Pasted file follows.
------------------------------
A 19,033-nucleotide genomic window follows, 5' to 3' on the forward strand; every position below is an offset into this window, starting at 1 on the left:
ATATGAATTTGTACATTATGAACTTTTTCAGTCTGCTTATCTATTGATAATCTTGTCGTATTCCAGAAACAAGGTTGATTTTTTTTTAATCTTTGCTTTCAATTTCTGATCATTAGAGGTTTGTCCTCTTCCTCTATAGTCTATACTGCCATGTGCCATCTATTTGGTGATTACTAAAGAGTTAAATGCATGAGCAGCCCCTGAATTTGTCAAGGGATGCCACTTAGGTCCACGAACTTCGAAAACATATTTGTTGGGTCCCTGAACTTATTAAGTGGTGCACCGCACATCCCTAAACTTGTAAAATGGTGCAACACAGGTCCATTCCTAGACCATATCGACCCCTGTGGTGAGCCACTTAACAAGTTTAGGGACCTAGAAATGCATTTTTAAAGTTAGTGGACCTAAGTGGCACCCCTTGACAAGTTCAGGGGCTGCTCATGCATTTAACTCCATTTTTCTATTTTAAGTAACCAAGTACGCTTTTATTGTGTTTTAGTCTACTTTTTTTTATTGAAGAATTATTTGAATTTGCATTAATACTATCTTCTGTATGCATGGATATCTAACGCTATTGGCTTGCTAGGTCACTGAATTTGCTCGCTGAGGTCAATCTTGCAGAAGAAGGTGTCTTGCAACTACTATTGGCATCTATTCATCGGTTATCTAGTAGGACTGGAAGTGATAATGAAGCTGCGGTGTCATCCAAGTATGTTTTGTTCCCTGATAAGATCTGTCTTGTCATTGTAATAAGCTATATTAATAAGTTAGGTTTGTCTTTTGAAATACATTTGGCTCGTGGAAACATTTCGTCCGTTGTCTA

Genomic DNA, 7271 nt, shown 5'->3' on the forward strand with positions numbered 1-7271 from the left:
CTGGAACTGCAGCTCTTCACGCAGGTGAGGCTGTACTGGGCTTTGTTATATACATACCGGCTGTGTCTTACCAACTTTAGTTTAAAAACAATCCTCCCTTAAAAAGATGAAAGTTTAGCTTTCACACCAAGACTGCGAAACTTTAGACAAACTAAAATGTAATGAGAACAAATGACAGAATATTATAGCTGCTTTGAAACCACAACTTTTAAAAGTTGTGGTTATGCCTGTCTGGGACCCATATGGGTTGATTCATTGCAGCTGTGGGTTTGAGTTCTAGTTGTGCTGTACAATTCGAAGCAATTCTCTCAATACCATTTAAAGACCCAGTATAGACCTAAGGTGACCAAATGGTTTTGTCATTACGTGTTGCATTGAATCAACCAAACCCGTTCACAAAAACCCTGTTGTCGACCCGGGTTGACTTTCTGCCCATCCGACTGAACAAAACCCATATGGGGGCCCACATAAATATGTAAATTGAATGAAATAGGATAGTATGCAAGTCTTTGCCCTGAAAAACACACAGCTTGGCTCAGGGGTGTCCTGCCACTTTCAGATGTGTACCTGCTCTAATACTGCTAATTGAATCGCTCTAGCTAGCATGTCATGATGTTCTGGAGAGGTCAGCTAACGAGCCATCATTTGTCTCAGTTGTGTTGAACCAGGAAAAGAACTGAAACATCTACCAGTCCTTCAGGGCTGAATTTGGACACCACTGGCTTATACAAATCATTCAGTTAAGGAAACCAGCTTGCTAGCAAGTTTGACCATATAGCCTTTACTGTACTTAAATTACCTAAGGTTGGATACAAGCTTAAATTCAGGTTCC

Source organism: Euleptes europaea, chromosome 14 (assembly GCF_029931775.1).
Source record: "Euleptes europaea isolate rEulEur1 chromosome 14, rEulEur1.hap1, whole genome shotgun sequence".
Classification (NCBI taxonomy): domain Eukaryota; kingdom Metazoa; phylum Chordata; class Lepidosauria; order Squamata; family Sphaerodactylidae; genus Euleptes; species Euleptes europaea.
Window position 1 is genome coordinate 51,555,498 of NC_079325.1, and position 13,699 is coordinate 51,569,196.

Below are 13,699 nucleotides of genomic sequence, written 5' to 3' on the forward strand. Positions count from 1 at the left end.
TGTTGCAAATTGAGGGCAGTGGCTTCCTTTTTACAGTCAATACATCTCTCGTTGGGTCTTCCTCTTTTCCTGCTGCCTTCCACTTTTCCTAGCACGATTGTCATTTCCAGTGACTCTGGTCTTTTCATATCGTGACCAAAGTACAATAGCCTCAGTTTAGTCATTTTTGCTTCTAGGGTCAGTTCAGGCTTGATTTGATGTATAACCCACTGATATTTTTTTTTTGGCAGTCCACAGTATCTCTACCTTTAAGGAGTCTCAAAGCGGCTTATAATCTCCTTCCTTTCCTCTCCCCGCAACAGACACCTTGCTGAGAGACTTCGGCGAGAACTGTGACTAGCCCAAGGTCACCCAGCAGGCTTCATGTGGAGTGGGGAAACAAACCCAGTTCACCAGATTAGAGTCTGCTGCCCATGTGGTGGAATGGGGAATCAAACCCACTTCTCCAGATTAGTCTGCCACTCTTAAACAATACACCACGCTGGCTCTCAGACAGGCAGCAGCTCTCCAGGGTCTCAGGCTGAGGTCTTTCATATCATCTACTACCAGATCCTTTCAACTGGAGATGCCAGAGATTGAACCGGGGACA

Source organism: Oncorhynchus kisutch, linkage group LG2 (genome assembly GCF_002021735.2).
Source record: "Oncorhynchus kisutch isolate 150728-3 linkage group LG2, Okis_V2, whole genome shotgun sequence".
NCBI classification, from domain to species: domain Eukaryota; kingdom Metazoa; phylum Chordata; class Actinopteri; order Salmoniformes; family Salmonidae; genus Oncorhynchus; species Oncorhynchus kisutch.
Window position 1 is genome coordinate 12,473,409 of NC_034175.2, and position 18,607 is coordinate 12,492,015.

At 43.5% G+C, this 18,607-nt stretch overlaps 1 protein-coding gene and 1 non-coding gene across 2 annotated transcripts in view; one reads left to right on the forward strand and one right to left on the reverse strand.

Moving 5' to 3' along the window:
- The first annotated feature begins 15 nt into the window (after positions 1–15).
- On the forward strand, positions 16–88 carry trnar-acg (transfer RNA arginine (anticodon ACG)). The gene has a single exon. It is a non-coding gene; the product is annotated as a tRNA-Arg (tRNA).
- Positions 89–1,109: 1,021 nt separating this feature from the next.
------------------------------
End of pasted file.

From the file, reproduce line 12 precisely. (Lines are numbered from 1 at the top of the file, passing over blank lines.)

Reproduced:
Source record: "Oncorhynchus kisutch isolate 150728-3 linkage group LG2, Okis_V2, whole genome shotgun sequence".